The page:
UT Institute of Computer Science Graduation Theses Registry


Requirements Elicitation from BPMN Models
Name Sander Valvas
Abstract When building a software system, it is crucial to understand the actual needs and the interfering constraints that apply in the surrounding environment. Elicitation of requirements is all about learning the environment and discovering the needs of users and other stakeholders. One of the primary sources for requirement elicitation is the system (processes, organization, environment and legacy systems) currently being used. The system is often captured in the form of graphical models, which are an important source of information for requirements elicitation. BPMN models are gaining popularity and are frequently used to model systems. Despite the fact that they are a valuable source of knowledge, they are rarely used as a source for eliciting requirements. One reason for this is the lack of concrete and comprehensive guidelines that would assist a systematic requirements elicitation from such models. This thesis presents a method for eliciting functional requirements from BPMN models. The method covers all components of a requirement and gives guidelines where in the BPMN model the information about the components can be found. It also provides a set of questions to be asked from domain experts to make sure that the requirement specification is complete, consistent, bounded and on the required level of granularity. The method was applied on a case study and it was proved that the method is applicable and provides a structured approach to eliciting requirements. The method elicited more requirements than the method previously used by the case organization, and the elicited requirements were also of better quality. The method took considerably less time to apply, it gave better control over the elicitation process, it was easier to evaluate the needed effort, and it enabled to better plan the process. The structured approach makes it easier to delegate work, and there are less situations where something might be overlooked.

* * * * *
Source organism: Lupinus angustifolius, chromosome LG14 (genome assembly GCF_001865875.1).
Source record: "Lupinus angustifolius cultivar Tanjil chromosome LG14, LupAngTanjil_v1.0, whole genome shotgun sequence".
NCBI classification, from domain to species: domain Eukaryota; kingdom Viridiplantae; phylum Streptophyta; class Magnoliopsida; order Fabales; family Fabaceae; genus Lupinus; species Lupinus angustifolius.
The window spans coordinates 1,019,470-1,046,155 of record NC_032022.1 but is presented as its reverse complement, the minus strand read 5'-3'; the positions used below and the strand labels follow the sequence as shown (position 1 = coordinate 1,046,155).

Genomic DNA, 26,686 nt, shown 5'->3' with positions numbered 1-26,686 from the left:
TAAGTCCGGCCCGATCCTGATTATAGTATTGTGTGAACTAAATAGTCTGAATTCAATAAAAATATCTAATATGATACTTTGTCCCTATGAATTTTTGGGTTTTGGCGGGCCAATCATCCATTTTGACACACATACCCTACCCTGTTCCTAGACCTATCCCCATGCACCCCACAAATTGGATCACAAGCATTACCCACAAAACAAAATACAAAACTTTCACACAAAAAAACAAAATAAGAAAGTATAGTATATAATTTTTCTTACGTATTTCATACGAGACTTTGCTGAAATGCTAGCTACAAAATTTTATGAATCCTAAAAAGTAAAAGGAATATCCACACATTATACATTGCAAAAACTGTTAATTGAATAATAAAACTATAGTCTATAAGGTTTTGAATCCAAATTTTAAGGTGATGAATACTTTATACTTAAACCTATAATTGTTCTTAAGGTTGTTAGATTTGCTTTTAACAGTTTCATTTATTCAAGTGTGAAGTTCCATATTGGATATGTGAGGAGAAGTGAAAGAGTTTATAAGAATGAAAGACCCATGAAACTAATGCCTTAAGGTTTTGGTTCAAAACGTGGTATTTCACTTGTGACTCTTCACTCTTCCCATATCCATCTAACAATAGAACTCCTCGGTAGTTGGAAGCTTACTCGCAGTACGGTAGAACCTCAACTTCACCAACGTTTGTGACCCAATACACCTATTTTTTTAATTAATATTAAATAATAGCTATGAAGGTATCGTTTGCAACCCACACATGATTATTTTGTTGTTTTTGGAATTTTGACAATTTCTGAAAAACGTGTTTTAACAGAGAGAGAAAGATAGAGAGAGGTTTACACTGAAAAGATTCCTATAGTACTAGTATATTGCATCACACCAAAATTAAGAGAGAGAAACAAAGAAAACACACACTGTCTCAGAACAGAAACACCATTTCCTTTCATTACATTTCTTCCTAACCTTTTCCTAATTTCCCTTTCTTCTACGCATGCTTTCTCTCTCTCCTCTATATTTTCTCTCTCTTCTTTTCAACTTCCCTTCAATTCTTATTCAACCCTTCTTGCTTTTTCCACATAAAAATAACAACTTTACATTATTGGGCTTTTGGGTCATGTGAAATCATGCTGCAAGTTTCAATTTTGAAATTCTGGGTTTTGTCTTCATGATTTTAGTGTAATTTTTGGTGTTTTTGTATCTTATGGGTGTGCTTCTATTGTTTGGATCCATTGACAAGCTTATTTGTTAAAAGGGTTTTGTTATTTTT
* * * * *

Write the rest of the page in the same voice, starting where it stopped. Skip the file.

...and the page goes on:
Graduation Thesis language English
Graduation Thesis type Master - Software Engineering
Supervisor(s) Fredrik P. Milani
Defence year 2015
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